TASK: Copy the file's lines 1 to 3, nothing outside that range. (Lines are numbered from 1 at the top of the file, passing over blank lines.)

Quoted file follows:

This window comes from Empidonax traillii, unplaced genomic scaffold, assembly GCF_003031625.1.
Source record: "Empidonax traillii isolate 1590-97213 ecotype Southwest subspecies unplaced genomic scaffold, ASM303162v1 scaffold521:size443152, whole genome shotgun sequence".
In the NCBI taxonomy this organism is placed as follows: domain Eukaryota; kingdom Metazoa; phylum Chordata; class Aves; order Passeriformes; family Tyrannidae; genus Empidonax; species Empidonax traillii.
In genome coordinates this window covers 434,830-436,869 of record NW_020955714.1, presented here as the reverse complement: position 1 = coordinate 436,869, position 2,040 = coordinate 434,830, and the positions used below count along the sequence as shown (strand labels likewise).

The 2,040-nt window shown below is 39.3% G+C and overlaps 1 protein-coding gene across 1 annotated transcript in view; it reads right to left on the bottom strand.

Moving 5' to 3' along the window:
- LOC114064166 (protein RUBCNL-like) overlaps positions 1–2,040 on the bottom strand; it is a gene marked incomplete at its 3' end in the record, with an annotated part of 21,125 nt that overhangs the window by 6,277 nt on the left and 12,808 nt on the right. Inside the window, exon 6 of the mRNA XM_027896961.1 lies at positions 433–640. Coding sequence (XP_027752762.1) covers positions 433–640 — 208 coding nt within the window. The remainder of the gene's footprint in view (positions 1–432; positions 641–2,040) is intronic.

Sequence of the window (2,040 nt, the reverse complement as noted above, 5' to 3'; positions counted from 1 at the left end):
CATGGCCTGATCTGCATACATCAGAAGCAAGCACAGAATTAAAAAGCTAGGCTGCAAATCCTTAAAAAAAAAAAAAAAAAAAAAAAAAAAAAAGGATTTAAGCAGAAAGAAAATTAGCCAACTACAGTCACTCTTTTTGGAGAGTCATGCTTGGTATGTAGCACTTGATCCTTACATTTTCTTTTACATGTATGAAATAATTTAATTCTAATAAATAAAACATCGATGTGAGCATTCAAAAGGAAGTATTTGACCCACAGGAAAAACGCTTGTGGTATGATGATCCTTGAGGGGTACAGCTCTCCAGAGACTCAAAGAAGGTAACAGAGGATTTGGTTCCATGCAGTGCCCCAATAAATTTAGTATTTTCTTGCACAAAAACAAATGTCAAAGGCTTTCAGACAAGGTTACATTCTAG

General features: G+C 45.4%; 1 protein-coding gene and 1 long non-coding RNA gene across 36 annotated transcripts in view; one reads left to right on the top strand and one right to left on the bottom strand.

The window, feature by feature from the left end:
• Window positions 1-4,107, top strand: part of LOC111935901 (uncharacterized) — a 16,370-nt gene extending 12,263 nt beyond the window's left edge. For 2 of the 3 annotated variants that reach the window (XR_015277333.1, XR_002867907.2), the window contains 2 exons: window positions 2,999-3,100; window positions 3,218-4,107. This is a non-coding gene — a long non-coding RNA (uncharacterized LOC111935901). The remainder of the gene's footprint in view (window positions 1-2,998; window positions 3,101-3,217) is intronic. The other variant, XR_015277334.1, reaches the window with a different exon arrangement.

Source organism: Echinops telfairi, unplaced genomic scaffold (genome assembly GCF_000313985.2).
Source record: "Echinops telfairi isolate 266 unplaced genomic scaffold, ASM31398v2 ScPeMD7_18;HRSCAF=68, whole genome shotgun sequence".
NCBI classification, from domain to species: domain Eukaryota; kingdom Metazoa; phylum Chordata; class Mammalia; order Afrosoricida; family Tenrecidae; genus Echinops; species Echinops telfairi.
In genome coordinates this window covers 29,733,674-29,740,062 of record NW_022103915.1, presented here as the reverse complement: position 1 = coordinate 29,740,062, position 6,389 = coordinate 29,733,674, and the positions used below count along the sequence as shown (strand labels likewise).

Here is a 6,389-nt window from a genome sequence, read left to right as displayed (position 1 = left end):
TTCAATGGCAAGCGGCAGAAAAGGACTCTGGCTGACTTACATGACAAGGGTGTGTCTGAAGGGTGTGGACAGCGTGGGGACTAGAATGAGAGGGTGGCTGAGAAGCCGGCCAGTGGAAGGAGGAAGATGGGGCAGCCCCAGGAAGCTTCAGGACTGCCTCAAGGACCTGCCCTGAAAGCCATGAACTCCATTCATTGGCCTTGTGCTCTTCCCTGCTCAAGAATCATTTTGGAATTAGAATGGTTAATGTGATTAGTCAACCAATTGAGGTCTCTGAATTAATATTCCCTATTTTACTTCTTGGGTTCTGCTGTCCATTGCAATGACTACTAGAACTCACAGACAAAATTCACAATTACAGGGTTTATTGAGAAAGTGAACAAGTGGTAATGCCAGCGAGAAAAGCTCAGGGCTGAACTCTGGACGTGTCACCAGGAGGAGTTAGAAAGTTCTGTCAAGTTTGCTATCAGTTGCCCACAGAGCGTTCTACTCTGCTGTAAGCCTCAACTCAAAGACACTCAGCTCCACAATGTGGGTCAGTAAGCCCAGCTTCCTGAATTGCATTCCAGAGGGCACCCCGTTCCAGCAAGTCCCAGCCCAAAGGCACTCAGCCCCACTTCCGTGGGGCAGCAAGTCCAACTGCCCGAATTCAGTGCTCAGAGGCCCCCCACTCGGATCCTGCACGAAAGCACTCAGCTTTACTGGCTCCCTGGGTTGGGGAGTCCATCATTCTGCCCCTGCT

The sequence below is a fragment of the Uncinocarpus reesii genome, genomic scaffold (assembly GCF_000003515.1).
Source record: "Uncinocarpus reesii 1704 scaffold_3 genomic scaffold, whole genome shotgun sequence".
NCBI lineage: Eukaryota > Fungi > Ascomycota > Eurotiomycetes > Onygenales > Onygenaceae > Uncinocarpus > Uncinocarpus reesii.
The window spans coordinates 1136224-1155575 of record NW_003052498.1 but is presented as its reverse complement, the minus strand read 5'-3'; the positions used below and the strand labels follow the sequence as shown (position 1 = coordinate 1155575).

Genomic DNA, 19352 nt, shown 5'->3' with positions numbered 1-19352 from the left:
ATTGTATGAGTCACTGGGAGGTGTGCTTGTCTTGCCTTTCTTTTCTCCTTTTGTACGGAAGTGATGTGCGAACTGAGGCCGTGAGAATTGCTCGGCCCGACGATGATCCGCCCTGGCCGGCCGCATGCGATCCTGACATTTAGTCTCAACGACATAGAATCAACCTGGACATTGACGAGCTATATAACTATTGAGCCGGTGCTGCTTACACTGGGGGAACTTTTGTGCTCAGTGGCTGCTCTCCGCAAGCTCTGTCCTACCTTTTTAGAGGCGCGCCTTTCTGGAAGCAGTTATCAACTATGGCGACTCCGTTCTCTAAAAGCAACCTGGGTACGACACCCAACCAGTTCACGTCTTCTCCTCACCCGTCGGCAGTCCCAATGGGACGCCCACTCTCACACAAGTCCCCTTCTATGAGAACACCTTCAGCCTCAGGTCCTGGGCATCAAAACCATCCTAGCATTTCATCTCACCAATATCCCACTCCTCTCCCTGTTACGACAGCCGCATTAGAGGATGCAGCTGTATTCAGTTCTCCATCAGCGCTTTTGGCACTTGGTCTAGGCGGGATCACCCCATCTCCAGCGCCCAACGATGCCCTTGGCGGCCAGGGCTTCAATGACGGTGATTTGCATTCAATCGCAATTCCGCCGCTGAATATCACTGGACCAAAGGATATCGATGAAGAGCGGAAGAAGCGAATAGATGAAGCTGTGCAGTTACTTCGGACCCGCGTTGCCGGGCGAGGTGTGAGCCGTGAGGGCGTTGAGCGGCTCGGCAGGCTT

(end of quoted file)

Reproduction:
This window comes from Empidonax traillii, unplaced genomic scaffold, assembly GCF_003031625.1.
Source record: "Empidonax traillii isolate 1590-97213 ecotype Southwest subspecies unplaced genomic scaffold, ASM303162v1 scaffold521:size443152, whole genome shotgun sequence".
In the NCBI taxonomy this organism is placed as follows: domain Eukaryota; kingdom Metazoa; phylum Chordata; class Aves; order Passeriformes; family Tyrannidae; genus Empidonax; species Empidonax traillii.